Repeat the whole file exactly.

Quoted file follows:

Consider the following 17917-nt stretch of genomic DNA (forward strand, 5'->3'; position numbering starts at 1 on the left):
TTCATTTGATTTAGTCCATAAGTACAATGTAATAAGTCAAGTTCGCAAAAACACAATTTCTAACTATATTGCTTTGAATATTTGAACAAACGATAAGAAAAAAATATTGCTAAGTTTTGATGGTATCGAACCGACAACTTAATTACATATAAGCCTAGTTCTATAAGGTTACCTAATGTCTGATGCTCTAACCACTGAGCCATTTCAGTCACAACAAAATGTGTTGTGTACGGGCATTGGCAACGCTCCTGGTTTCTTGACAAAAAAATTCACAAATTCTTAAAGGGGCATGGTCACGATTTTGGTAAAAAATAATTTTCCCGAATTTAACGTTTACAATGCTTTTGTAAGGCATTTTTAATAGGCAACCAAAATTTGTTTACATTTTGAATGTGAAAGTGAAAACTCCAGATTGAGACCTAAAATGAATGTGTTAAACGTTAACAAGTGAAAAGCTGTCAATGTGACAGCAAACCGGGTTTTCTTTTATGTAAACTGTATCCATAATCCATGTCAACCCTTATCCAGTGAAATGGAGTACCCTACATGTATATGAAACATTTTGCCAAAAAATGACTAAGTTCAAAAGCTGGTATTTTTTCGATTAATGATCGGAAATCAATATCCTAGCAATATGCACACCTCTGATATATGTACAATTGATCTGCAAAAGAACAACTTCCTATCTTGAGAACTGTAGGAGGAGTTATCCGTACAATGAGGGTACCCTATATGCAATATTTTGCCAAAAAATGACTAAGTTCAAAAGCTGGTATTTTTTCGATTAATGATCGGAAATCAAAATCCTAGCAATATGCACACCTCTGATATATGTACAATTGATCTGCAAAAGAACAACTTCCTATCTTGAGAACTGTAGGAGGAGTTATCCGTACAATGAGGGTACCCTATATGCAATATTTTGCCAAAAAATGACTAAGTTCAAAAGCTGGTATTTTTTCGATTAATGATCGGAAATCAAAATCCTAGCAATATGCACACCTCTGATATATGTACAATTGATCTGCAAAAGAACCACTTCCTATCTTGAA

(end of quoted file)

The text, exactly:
Consider the following 17917-nt stretch of genomic DNA (forward strand, 5'->3'; position numbering starts at 1 on the left):
TTCATTTGATTTAGTCCATAAGTACAATGTAATAAGTCAAGTTCGCAAAAACACAATTTCTAACTATATTGCTTTGAATATTTGAACAAACGATAAGAAAAAAATATTGCTAAGTTTTGATGGTATCGAACCGACAACTTAATTACATATAAGCCTAGTTCTATAAGGTTACCTAATGTCTGATGCTCTAACCACTGAGCCATTTCAGTCACAACAAAATGTGTTGTGTACGGGCATTGGCAACGCTCCTGGTTTCTTGACAAAAAAATTCACAAATTCTTAAAGGGGCATGGTCACGATTTTGGTAAAAAATAATTTTCCCGAATTTAACGTTTACAATGCTTTTGTAAGGCATTTTTAATAGGCAACCAAAATTTGTTTACATTTTGAATGTGAAAGTGAAAACTCCAGATTGAGACCTAAAATGAATGTGTTAAACGTTAACAAGTGAAAAGCTGTCAATGTGACAGCAAACCGGGTTTTCTTTTATGTAAACTGTATCCATAATCCATGTCAACCCTTATCCAGTGAAATGGAGTACCCTACATGTATATGAAACATTTTGCCAAAAAATGACTAAGTTCAAAAGCTGGTATTTTTTCGATTAATGATCGGAAATCAATATCCTAGCAATATGCACACCTCTGATATATGTACAATTGATCTGCAAAAGAACAACTTCCTATCTTGAGAACTGTAGGAGGAGTTATCCGTACAATGAGGGTACCCTATATGCAATATTTTGCCAAAAAATGACTAAGTTCAAAAGCTGGTATTTTTTCGATTAATGATCGGAAATCAAAATCCTAGCAATATGCACACCTCTGATATATGTACAATTGATCTGCAAAAGAACAACTTCCTATCTTGAGAACTGTAGGAGGAGTTATCCGTACAATGAGGGTACCCTATATGCAATATTTTGCCAAAAAATGACTAAGTTCAAAAGCTGGTATTTTTTCGATTAATGATCGGAAATCAAAATCCTAGCAATATGCACACCTCTGATATATGTACAATTGATCTGCAAAAGAACCACTTCCTATCTTGAA